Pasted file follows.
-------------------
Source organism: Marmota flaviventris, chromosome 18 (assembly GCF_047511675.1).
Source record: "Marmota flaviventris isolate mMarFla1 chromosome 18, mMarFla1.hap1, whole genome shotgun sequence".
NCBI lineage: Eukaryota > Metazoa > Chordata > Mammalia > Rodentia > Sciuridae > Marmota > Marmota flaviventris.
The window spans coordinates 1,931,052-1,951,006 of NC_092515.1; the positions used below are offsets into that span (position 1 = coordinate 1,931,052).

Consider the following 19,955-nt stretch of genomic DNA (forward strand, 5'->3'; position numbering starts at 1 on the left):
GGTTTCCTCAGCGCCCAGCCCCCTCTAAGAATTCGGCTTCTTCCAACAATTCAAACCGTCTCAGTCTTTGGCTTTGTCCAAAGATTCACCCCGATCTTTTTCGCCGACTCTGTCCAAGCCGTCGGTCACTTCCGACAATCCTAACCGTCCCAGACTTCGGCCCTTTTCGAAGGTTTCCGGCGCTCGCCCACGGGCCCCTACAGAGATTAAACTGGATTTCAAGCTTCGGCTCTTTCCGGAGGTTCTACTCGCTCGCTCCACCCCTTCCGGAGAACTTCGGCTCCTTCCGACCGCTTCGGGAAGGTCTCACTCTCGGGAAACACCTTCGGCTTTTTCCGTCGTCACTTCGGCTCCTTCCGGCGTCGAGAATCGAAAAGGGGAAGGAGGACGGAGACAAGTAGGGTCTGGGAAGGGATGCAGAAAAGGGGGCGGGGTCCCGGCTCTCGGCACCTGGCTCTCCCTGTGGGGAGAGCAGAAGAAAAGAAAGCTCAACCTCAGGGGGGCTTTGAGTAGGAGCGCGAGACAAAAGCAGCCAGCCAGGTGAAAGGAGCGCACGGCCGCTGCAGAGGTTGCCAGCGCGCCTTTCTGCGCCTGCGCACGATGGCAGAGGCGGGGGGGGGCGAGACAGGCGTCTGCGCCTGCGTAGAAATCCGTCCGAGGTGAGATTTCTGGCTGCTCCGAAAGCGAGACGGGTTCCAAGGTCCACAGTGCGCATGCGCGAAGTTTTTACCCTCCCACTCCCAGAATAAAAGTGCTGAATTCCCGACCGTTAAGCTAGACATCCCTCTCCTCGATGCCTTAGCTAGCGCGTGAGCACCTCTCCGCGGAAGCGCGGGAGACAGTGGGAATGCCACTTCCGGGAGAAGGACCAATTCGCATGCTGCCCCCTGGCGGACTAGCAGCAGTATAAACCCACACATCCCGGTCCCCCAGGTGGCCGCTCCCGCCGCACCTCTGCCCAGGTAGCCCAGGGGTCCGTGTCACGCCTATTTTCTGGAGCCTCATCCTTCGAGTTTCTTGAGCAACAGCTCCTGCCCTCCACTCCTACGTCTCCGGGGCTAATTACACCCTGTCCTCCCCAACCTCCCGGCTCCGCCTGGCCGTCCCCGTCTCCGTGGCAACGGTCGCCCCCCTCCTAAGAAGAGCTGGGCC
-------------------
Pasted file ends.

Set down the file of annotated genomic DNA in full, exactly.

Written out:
Source organism: Marmota flaviventris, chromosome 18 (assembly GCF_047511675.1).
Source record: "Marmota flaviventris isolate mMarFla1 chromosome 18, mMarFla1.hap1, whole genome shotgun sequence".
NCBI lineage: Eukaryota > Metazoa > Chordata > Mammalia > Rodentia > Sciuridae > Marmota > Marmota flaviventris.
The window spans coordinates 1,931,052-1,951,006 of NC_092515.1; the positions used below are offsets into that span (position 1 = coordinate 1,931,052).

Consider the following 19,955-nt stretch of genomic DNA (forward strand, 5'->3'; position numbering starts at 1 on the left):
GGTTTCCTCAGCGCCCAGCCCCCTCTAAGAATTCGGCTTCTTCCAACAATTCAAACCGTCTCAGTCTTTGGCTTTGTCCAAAGATTCACCCCGATCTTTTTCGCCGACTCTGTCCAAGCCGTCGGTCACTTCCGACAATCCTAACCGTCCCAGACTTCGGCCCTTTTCGAAGGTTTCCGGCGCTCGCCCACGGGCCCCTACAGAGATTAAACTGGATTTCAAGCTTCGGCTCTTTCCGGAGGTTCTACTCGCTCGCTCCACCCCTTCCGGAGAACTTCGGCTCCTTCCGACCGCTTCGGGAAGGTCTCACTCTCGGGAAACACCTTCGGCTTTTTCCGTCGTCACTTCGGCTCCTTCCGGCGTCGAGAATCGAAAAGGGGAAGGAGGACGGAGACAAGTAGGGTCTGGGAAGGGATGCAGAAAAGGGGGCGGGGTCCCGGCTCTCGGCACCTGGCTCTCCCTGTGGGGAGAGCAGAAGAAAAGAAAGCTCAACCTCAGGGGGGCTTTGAGTAGGAGCGCGAGACAAAAGCAGCCAGCCAGGTGAAAGGAGCGCACGGCCGCTGCAGAGGTTGCCAGCGCGCCTTTCTGCGCCTGCGCACGATGGCAGAGGCGGGGGGGGGCGAGACAGGCGTCTGCGCCTGCGTAGAAATCCGTCCGAGGTGAGATTTCTGGCTGCTCCGAAAGCGAGACGGGTTCCAAGGTCCACAGTGCGCATGCGCGAAGTTTTTACCCTCCCACTCCCAGAATAAAAGTGCTGAATTCCCGACCGTTAAGCTAGACATCCCTCTCCTCGATGCCTTAGCTAGCGCGTGAGCACCTCTCCGCGGAAGCGCGGGAGACAGTGGGAATGCCACTTCCGGGAGAAGGACCAATTCGCATGCTGCCCCCTGGCGGACTAGCAGCAGTATAAACCCACACATCCCGGTCCCCCAGGTGGCCGCTCCCGCCGCACCTCTGCCCAGGTAGCCCAGGGGTCCGTGTCACGCCTATTTTCTGGAGCCTCATCCTTCGAGTTTCTTGAGCAACAGCTCCTGCCCTCCACTCCTACGTCTCCGGGGCTAATTACACCCTGTCCTCCCCAACCTCCCGGCTCCGCCTGGCCGTCCCCGTCTCCGTGGCAACGGTCGCCCCCCTCCTAAGAAGAGCTGGGCC